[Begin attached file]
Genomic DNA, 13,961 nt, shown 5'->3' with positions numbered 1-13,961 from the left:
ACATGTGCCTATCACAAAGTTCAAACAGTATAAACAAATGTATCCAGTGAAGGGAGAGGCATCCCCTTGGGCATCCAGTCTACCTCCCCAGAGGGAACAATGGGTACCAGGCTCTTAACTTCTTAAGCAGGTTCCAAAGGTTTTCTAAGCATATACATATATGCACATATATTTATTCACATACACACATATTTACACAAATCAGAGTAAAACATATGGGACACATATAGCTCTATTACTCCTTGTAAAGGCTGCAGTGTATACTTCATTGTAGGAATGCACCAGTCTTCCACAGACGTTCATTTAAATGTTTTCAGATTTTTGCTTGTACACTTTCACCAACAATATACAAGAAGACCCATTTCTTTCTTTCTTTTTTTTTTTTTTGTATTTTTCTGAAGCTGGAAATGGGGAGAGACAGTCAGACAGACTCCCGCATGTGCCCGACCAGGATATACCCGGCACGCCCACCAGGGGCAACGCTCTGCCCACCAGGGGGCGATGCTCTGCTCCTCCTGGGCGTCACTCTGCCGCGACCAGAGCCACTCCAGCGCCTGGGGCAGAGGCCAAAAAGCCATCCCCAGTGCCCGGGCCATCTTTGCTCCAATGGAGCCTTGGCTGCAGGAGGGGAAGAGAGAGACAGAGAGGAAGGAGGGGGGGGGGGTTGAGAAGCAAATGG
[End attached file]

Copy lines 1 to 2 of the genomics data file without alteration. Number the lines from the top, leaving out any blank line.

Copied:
Genomic DNA, 13,961 nt, shown 5'->3' with positions numbered 1-13,961 from the left:
ACATGTGCCTATCACAAAGTTCAAACAGTATAAACAAATGTATCCAGTGAAGGGAGAGGCATCCCCTTGGGCATCCAGTCTACCTCCCCAGAGGGAACAATGGGTACCAGGCTCTTAACTTCTTAAGCAGGTTCCAAAGGTTTTCTAAGCATATACATATATGCACATATATTTATTCACATACACACATATTTACACAAATCAGAGTAAAACATATGGGACACATATAGCTCTATTACTCCTTGTAAAGGCTGCAGTGTATACTTCATTGTAGGAATGCACCAGTCTTCCACAGACGTTCATTTAAATGTTTTCAGATTTTTGCTTGTACACTTTCACCAACAATATACAAGAAGACCCATTTCTTTCTTTCTTTTTTTTTTTTTTGTATTTTTCTGAAGCTGGAAATGGGGAGAGACAGTCAGACAGACTCCCGCATGTGCCCGACCAGGATATACCCGGCACGCCCACCAGGGGCAACGCTCTGCCCACCAGGGGGCGATGCTCTGCTCCTCCTGGGCGTCACTCTGCCGCGACCAGAGCCACTCCAGCGCCTGGGGCAGAGGCCAAAAAGCCATCCCCAGTGCCCGGGCCATCTTTGCTCCAATGGAGCCTTGGCTGCAGGAGGGGAAGAGAGAGACAGAGAGGAAGGAGGGGGGGGGGGTTGAGAAGCAAATGG